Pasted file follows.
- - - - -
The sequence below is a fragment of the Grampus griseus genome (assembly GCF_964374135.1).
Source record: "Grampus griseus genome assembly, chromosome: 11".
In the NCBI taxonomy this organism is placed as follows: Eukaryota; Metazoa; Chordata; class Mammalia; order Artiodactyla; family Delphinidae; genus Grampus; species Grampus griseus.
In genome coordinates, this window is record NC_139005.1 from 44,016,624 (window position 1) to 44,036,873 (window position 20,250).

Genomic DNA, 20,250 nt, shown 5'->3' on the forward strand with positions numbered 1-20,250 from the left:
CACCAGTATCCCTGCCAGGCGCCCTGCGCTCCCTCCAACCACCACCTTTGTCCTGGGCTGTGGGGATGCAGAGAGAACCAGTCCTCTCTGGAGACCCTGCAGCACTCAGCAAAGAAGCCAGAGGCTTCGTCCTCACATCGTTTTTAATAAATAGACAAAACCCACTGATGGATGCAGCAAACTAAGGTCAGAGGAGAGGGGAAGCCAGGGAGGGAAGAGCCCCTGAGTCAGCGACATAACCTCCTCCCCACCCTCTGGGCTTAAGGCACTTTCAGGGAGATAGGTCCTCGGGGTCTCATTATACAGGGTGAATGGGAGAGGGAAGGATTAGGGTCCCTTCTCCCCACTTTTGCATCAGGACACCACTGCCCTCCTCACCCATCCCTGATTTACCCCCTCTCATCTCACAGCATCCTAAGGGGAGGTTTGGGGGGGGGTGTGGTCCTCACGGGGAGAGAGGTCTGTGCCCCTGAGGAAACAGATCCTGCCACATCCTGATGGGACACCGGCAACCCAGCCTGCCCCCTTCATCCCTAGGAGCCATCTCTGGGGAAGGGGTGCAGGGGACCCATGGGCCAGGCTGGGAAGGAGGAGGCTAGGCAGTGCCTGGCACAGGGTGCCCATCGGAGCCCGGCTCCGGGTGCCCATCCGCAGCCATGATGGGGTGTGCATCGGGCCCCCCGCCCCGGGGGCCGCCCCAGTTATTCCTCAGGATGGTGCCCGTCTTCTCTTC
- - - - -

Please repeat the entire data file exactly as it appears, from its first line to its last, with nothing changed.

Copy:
The sequence below is a fragment of the Grampus griseus genome (assembly GCF_964374135.1).
Source record: "Grampus griseus genome assembly, chromosome: 11".
In the NCBI taxonomy this organism is placed as follows: Eukaryota; Metazoa; Chordata; class Mammalia; order Artiodactyla; family Delphinidae; genus Grampus; species Grampus griseus.
In genome coordinates, this window is record NC_139005.1 from 44,016,624 (window position 1) to 44,036,873 (window position 20,250).

Genomic DNA, 20,250 nt, shown 5'->3' on the forward strand with positions numbered 1-20,250 from the left:
CACCAGTATCCCTGCCAGGCGCCCTGCGCTCCCTCCAACCACCACCTTTGTCCTGGGCTGTGGGGATGCAGAGAGAACCAGTCCTCTCTGGAGACCCTGCAGCACTCAGCAAAGAAGCCAGAGGCTTCGTCCTCACATCGTTTTTAATAAATAGACAAAACCCACTGATGGATGCAGCAAACTAAGGTCAGAGGAGAGGGGAAGCCAGGGAGGGAAGAGCCCCTGAGTCAGCGACATAACCTCCTCCCCACCCTCTGGGCTTAAGGCACTTTCAGGGAGATAGGTCCTCGGGGTCTCATTATACAGGGTGAATGGGAGAGGGAAGGATTAGGGTCCCTTCTCCCCACTTTTGCATCAGGACACCACTGCCCTCCTCACCCATCCCTGATTTACCCCCTCTCATCTCACAGCATCCTAAGGGGAGGTTTGGGGGGGGGTGTGGTCCTCACGGGGAGAGAGGTCTGTGCCCCTGAGGAAACAGATCCTGCCACATCCTGATGGGACACCGGCAACCCAGCCTGCCCCCTTCATCCCTAGGAGCCATCTCTGGGGAAGGGGTGCAGGGGACCCATGGGCCAGGCTGGGAAGGAGGAGGCTAGGCAGTGCCTGGCACAGGGTGCCCATCGGAGCCCGGCTCCGGGTGCCCATCCGCAGCCATGATGGGGTGTGCATCGGGCCCCCCGCCCCGGGGGCCGCCCCAGTTATTCCTCAGGATGGTGCCCGTCTTCTCTTC